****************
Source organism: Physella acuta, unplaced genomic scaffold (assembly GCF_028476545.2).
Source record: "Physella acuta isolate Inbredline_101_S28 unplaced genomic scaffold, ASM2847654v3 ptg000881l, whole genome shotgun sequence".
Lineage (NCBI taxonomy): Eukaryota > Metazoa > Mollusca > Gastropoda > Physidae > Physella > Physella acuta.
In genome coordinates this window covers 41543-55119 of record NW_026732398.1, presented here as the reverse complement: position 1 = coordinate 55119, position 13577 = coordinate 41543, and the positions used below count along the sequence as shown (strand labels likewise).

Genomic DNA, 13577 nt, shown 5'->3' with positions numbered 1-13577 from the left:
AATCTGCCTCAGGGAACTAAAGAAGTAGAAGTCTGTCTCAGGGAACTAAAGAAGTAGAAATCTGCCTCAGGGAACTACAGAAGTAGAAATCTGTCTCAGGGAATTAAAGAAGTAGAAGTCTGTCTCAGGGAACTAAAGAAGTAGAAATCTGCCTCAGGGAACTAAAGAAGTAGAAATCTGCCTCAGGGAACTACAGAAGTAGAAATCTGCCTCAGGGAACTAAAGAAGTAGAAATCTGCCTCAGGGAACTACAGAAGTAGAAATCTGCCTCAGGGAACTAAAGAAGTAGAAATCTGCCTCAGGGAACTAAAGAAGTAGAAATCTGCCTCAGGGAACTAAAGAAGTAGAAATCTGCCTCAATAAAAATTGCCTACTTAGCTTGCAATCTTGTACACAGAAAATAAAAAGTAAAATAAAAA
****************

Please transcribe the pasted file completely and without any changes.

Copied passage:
Source organism: Physella acuta, unplaced genomic scaffold (assembly GCF_028476545.2).
Source record: "Physella acuta isolate Inbredline_101_S28 unplaced genomic scaffold, ASM2847654v3 ptg000881l, whole genome shotgun sequence".
Lineage (NCBI taxonomy): Eukaryota > Metazoa > Mollusca > Gastropoda > Physidae > Physella > Physella acuta.
In genome coordinates this window covers 41543-55119 of record NW_026732398.1, presented here as the reverse complement: position 1 = coordinate 55119, position 13577 = coordinate 41543, and the positions used below count along the sequence as shown (strand labels likewise).

Genomic DNA, 13577 nt, shown 5'->3' with positions numbered 1-13577 from the left:
AATCTGCCTCAGGGAACTAAAGAAGTAGAAGTCTGTCTCAGGGAACTAAAGAAGTAGAAATCTGCCTCAGGGAACTACAGAAGTAGAAATCTGTCTCAGGGAATTAAAGAAGTAGAAGTCTGTCTCAGGGAACTAAAGAAGTAGAAATCTGCCTCAGGGAACTAAAGAAGTAGAAATCTGCCTCAGGGAACTACAGAAGTAGAAATCTGCCTCAGGGAACTAAAGAAGTAGAAATCTGCCTCAGGGAACTACAGAAGTAGAAATCTGCCTCAGGGAACTAAAGAAGTAGAAATCTGCCTCAGGGAACTAAAGAAGTAGAAATCTGCCTCAGGGAACTAAAGAAGTAGAAATCTGCCTCAATAAAAATTGCCTACTTAGCTTGCAATCTTGTACACAGAAAATAAAAAGTAAAATAAAAA